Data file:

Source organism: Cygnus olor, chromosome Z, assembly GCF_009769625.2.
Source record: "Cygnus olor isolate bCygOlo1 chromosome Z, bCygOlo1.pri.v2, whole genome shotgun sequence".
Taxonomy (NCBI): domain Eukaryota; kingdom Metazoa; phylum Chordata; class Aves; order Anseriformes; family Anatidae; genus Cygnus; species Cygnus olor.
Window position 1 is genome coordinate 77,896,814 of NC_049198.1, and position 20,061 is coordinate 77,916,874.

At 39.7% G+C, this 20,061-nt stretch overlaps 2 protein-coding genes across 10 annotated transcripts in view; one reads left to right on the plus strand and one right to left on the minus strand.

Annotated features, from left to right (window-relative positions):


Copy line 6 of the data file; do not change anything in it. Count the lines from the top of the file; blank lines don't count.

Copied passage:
Annotated features, from left to right (window-relative positions):